OECD over het voortbestaan van discriminatie van vrouwen in de wereld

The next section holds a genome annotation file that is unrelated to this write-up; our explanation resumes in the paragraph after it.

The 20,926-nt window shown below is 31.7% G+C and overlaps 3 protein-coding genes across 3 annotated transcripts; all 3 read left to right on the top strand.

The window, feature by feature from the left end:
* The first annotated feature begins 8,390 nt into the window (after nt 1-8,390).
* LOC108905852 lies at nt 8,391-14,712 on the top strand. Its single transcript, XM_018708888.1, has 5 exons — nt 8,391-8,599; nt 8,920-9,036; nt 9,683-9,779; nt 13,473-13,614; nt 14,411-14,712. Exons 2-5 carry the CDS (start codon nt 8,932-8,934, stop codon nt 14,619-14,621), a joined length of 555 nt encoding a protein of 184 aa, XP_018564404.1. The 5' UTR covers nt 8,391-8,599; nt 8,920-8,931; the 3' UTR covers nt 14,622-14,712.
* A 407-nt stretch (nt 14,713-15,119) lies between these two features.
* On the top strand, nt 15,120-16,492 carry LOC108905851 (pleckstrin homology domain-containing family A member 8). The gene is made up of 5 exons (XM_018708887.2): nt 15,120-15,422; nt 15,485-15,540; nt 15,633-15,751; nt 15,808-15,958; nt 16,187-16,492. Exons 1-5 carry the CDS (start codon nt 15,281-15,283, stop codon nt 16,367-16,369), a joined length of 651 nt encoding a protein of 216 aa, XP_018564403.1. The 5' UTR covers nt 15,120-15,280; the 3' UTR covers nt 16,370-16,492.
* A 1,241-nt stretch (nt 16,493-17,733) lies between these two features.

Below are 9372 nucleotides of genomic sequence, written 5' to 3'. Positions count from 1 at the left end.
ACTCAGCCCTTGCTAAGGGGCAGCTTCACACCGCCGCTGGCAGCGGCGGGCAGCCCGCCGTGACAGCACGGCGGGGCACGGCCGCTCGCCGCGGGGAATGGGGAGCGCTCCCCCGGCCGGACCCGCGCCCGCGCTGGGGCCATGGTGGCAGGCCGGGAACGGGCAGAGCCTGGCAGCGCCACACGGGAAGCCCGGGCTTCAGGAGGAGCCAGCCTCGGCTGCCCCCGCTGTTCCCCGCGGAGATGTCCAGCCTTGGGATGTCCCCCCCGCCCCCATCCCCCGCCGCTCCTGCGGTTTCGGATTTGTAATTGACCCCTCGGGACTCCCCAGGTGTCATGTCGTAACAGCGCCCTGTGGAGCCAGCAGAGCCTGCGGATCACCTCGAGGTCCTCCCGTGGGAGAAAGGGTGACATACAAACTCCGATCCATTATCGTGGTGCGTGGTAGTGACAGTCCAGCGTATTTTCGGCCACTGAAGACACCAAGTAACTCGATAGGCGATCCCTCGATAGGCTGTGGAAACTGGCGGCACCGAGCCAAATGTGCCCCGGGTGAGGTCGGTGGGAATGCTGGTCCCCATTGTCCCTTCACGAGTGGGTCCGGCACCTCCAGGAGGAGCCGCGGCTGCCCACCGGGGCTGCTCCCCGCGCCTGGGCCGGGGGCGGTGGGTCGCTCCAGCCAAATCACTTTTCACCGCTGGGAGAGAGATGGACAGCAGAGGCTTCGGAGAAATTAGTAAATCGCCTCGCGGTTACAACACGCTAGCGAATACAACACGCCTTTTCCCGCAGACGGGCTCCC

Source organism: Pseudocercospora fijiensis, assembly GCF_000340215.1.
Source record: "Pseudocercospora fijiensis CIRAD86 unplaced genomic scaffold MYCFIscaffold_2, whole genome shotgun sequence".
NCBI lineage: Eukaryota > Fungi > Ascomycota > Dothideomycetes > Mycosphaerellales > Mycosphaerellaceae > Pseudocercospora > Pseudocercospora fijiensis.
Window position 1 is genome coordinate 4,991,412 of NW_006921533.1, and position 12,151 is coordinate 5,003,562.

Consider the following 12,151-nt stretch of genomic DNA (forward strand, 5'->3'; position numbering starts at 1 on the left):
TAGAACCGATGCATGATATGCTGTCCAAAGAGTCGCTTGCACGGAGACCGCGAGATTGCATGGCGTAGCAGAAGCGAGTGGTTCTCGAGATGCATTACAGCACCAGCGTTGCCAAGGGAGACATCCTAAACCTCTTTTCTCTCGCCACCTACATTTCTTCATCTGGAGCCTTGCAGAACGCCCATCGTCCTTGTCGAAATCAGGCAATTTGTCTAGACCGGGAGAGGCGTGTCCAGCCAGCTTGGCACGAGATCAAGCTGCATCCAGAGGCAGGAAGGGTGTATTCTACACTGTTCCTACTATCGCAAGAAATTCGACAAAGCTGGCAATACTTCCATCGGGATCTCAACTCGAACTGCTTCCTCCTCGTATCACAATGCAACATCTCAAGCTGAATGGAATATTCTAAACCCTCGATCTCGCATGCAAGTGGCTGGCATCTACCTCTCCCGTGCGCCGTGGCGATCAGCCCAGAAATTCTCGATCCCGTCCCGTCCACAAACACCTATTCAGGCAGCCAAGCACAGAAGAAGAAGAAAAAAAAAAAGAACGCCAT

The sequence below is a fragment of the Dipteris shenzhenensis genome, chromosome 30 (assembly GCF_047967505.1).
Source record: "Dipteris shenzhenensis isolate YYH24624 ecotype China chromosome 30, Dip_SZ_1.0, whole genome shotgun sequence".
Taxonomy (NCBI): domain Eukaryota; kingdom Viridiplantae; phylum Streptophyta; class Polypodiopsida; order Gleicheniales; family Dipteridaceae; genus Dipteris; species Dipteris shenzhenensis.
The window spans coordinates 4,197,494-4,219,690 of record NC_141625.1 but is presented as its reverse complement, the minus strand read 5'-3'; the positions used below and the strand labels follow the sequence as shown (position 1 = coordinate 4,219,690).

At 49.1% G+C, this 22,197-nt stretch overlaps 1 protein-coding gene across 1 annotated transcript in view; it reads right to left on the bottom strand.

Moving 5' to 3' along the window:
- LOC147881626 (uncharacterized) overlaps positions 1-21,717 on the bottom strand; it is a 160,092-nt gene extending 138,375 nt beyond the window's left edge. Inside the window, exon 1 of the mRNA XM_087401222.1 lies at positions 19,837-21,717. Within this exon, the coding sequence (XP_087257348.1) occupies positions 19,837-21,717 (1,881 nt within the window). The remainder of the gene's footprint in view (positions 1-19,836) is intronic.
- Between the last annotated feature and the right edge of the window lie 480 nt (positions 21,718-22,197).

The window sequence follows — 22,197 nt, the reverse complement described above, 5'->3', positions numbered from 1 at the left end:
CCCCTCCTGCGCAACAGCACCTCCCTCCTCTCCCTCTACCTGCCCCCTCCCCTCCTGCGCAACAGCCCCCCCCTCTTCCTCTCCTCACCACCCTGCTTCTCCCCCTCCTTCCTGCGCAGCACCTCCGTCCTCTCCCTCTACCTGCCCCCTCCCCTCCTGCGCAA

Discrimination against women persists around the globe hampering development 10/05/2012 (Washington D.C.) - Social and legal discrimination against women remains a major obstacle to economic development in emerging and developing countries, according to the latest edition of OECD’s Social Institutions and Gender Index (SIGI). Though women’s rights are improving in a number of countries, in others women are still barred from fully contributing to social and economic life. “Despite promising progress in some areas, discrimination against women persists around the globe,” said Carlos Alvarez, Deputy Director of the OECD Development Centre. “Legal reforms, economic incentives and community mobilisation are critical to rectifying this social discrimination and economic injustice.” Certain forms of discrimination against women remain widespread. Out of 121 countries covered in the 2012 SIGI, 86 have discriminatory inheritance practices or laws. On average across these countries, around half of women believe domestic violence is justified in certain circumstances. In some countries, like Niger or Mali, over half of girls between 15 and 19 are married. Such an environment is a massive obstacle for women to get an education and to contribute to their own wellbeing and their countries’ progress. The countries with the highest levels of discrimination among those ranked in the SIGI are in Africa and the Middle East. There has been progress in reducing discrimination against women since SIGI was first released in 2009, even within the most unequal regions. In Rwanda and South Africa, for example, the introduction of political quotas has led to a greater representation of women in politics. South Africa and Morocco are among the countries where the social and legal status of women improved considerably over the past years. South Africa has introduced landmark reforms of inheritance laws, standing apart from the rest of the region. In Morocco, reforms to the Family Code have granted women equal rights in marriage and the country has also introduced quotas to boost women’s political representation. Countries in Latin America and Southeast Asia tend to perform comparatively well on the SIGI. Despite these positive results, the implementation of gender equality laws remains a challenge in Latin America. In many Southeast Asian countries, such as China and Vietnam, a bias for male children that is evident in the number of missing women and fertility preferences, is a persistent problem. Fast facts on positive trends from the countries scored in the 2012 SIGI: On average, the rate of early marriage has decreased to 17% in 2012 from 21% in 2009. The number of countries with specific legislation to combat domestic violence has more than doubled from 21 in 2009 to 53 in 2012. 23 out of the 35 countries where missing women was identified as a concern in 2009 have shown improvement in 2012. 29 countries have quotas to promote women’s political participation at both national and sub-national levels. ... and on institutions that continue to limit women and girls’ potentials: Women’s reproductive autonomy is limited: on average, 1 in 5 women has no access to family planning. Despite new laws, attitudes perpetuating violence against women persist, with some 50% of the women themselves believing that domestic violence is justified in certain circumstances. On average, women hold only 15% of land titles for countries where data is available. SIGI measures underlying discrimination against women using 14 indicators, including early marriage, gender-based violence and women’s property rights. While other gender inequality measures focus on outcomes such as gender gaps in employment and education, SIGI captures discriminatory social institutions such as formal and informal laws, social norms and practices that drive unequal outcomes for women and girls. bron: http://www.oecd.org/document/50/0,3746,en_2649_201185_50289394_1_1_1_1,00.html

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